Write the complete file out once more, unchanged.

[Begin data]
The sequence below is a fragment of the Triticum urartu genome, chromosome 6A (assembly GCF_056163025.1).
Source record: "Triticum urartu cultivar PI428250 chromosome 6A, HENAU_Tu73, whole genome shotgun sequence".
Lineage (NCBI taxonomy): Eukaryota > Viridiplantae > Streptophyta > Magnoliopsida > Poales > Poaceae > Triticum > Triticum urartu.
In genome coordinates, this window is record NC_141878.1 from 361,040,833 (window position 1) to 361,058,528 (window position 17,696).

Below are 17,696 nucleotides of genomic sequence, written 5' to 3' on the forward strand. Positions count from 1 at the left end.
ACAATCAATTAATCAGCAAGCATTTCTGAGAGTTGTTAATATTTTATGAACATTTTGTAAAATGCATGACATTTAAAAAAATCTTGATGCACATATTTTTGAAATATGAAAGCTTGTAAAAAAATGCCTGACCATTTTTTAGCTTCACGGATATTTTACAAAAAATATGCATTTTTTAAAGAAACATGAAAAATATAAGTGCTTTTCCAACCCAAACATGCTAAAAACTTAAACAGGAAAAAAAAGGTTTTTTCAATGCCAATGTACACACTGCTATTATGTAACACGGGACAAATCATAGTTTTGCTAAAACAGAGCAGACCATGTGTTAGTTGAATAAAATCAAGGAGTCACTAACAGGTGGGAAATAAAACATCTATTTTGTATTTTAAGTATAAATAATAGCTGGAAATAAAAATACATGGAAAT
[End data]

The sequence below is a fragment of the Triticum urartu genome, chromosome 6A (assembly GCF_056163025.1).
Source record: "Triticum urartu cultivar PI428250 chromosome 6A, HENAU_Tu73, whole genome shotgun sequence".
Lineage (NCBI taxonomy): Eukaryota > Viridiplantae > Streptophyta > Magnoliopsida > Poales > Poaceae > Triticum > Triticum urartu.
In genome coordinates, this window is record NC_141878.1 from 361,040,833 (window position 1) to 361,058,528 (window position 17,696).

Below are 17,696 nucleotides of genomic sequence, written 5' to 3' on the forward strand. Positions count from 1 at the left end.
ACAATCAATTAATCAGCAAGCATTTCTGAGAGTTGTTAATATTTTATGAACATTTTGTAAAATGCATGACATTTAAAAAAATCTTGATGCACATATTTTTGAAATATGAAAGCTTGTAAAAAAATGCCTGACCATTTTTTAGCTTCACGGATATTTTACAAAAAATATGCATTTTTTAAAGAAACATGAAAAATATAAGTGCTTTTCCAACCCAAACATGCTAAAAACTTAAACAGGAAAAAAAAGGTTTTTTCAATGCCAATGTACACACTGCTATTATGTAACACGGGACAAATCATAGTTTTGCTAAAACAGAGCAGACCATGTGTTAGTTGAATAAAATCAAGGAGTCACTAACAGGTGGGAAATAAAACATCTATTTTGTATTTTAAGTATAAATAATAGCTGGAAATAAAAATACATGGAAAT